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coat of arms
Cosenza (Italy)
Country Italy
region Calabria
province Cosenza  (CS)
Coordinates 39 ° 18 ′  N , 16 ° 15 ′  E Coordinates: 39 ° 18 ′ 0 ″  N , 16 ° 15 ′ 0 ″  E
height 238  m slm
surface 37 km²
Residents 66,457 (Dec. 31, 2019)
Population density 1,796 inhabitants / km²
Factions Borgo Partenope, Donnici, Sant'Ippolito
Post Code 87100
prefix 0984
ISTAT number 078045
Popular name Cosentini
Patron saint Madonna del Pilerio
Website Cosenza
View of the old town of Cosenza
View of the old town of Cosenza

Cosenza ( Latin Consentia ) is the capital and the cultural center of the eponymous province in the region of Calabria in Italy with 66,457 inhabitants (December 31, 2019).


The Busento in Cosenza

Cosenza is located at the confluence of the Crati and Busento rivers at an altitude of 238 m at the foot of the Sila Mountains .

The distance to Catanzaro is 95 km and to Naples 315 km.

The neighboring municipalities are Aprigliano , Casali del Manco , Castrolibero , Dipignano , Mendicino , Paterno Calabro , Piane Crati , Pietrafitta , Rende , Rovito and Zumpano .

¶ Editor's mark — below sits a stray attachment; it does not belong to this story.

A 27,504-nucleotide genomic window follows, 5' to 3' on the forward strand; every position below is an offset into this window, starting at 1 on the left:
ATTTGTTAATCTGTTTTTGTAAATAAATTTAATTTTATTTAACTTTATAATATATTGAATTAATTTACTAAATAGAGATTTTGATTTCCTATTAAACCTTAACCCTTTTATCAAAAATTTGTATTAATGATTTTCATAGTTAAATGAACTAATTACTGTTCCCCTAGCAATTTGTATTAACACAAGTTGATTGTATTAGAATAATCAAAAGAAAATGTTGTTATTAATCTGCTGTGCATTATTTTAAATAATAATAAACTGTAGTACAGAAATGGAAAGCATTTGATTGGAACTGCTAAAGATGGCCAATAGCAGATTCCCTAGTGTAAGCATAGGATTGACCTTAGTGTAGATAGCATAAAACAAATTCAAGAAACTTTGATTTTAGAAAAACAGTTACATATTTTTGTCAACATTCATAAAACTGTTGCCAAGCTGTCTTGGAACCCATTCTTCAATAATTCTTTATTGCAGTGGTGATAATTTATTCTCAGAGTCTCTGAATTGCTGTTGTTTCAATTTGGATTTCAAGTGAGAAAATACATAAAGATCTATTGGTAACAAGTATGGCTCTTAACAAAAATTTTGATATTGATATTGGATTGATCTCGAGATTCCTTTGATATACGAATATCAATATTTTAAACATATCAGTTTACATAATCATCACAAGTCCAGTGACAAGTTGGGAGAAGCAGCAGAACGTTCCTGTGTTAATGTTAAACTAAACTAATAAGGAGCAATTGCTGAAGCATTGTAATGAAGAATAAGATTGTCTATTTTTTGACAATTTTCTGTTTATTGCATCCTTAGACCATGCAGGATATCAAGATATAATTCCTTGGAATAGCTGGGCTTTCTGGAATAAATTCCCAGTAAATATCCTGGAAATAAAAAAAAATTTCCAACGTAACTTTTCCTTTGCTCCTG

Cosenza, the ancient consentia , was founded in the 4th century BC. Founded by the tribe of the Bruttier (Bruttii) and was their capital. It is first mentioned in connection with the expedition of the Molossian king Alexander I of Epirus to southern Italy, who lived here in 330 BC. Was buried. During the Second Punic War , the city did not join the main part of the Grosser Hannibal at first, but soon had to surrender to the Carthaginian general Himilkon . Three years later, 213 BC. BC, Consentia appears among the allies of Rome , but later stood again on the side of the cities hostile to Rome and did not fall until 204 BC. Chr. Permanently to the Romans. It was heavily influenced by Greek culture. Cosentia is also mentioned as an important city on the occasion of the war Rome against Spartacus . During the Roman Civil Wars, Sextus Pompey besieged 40 BC. The city, but could not take it. She was known for her fruit and wine growing; the apple trees bore fruit twice a year. It developed into an economic center on the Via Popilia .

In the imperial era, ancient authors rarely mentioned consent. In 410 Alaric I , king of the Visigoths , is said to have died in Cosenza after the sack of Rome and was buried with his booty in the river bed of the Busento. The grave has not yet been found. August Graf von Platen wrote the ballad Das Grab im Busento about it in 1820 .